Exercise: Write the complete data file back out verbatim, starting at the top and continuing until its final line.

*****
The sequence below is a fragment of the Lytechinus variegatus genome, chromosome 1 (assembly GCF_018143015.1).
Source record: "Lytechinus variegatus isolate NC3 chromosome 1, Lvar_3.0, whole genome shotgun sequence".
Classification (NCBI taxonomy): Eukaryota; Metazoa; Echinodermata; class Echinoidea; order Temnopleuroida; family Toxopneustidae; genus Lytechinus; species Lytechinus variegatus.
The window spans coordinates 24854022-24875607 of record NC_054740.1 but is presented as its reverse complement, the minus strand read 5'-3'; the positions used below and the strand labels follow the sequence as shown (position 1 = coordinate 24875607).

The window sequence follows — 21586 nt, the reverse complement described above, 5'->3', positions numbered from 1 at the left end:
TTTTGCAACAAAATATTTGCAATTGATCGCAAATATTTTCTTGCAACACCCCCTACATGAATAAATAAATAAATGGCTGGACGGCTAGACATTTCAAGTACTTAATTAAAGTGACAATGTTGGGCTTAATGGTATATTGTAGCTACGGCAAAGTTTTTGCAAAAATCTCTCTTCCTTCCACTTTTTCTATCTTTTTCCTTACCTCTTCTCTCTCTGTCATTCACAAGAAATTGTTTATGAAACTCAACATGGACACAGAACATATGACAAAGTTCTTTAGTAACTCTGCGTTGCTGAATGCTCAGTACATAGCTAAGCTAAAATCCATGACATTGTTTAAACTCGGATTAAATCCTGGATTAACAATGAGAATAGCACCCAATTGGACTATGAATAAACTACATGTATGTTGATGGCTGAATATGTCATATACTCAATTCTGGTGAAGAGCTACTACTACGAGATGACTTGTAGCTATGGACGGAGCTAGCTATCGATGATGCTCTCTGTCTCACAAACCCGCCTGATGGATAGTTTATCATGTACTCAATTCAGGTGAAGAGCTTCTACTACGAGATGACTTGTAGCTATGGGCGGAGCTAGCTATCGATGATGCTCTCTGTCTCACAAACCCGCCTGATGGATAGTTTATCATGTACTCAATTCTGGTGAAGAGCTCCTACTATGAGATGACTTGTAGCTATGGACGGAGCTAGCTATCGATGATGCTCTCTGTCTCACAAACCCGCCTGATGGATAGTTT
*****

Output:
The sequence below is a fragment of the Lytechinus variegatus genome, chromosome 1 (assembly GCF_018143015.1).
Source record: "Lytechinus variegatus isolate NC3 chromosome 1, Lvar_3.0, whole genome shotgun sequence".
Classification (NCBI taxonomy): Eukaryota; Metazoa; Echinodermata; class Echinoidea; order Temnopleuroida; family Toxopneustidae; genus Lytechinus; species Lytechinus variegatus.
The window spans coordinates 24854022-24875607 of record NC_054740.1 but is presented as its reverse complement, the minus strand read 5'-3'; the positions used below and the strand labels follow the sequence as shown (position 1 = coordinate 24875607).

The window sequence follows — 21586 nt, the reverse complement described above, 5'->3', positions numbered from 1 at the left end:
TTTTGCAACAAAATATTTGCAATTGATCGCAAATATTTTCTTGCAACACCCCCTACATGAATAAATAAATAAATGGCTGGACGGCTAGACATTTCAAGTACTTAATTAAAGTGACAATGTTGGGCTTAATGGTATATTGTAGCTACGGCAAAGTTTTTGCAAAAATCTCTCTTCCTTCCACTTTTTCTATCTTTTTCCTTACCTCTTCTCTCTCTGTCATTCACAAGAAATTGTTTATGAAACTCAACATGGACACAGAACATATGACAAAGTTCTTTAGTAACTCTGCGTTGCTGAATGCTCAGTACATAGCTAAGCTAAAATCCATGACATTGTTTAAACTCGGATTAAATCCTGGATTAACAATGAGAATAGCACCCAATTGGACTATGAATAAACTACATGTATGTTGATGGCTGAATATGTCATATACTCAATTCTGGTGAAGAGCTACTACTACGAGATGACTTGTAGCTATGGACGGAGCTAGCTATCGATGATGCTCTCTGTCTCACAAACCCGCCTGATGGATAGTTTATCATGTACTCAATTCAGGTGAAGAGCTTCTACTACGAGATGACTTGTAGCTATGGGCGGAGCTAGCTATCGATGATGCTCTCTGTCTCACAAACCCGCCTGATGGATAGTTTATCATGTACTCAATTCTGGTGAAGAGCTCCTACTATGAGATGACTTGTAGCTATGGACGGAGCTAGCTATCGATGATGCTCTCTGTCTCACAAACCCGCCTGATGGATAGTTT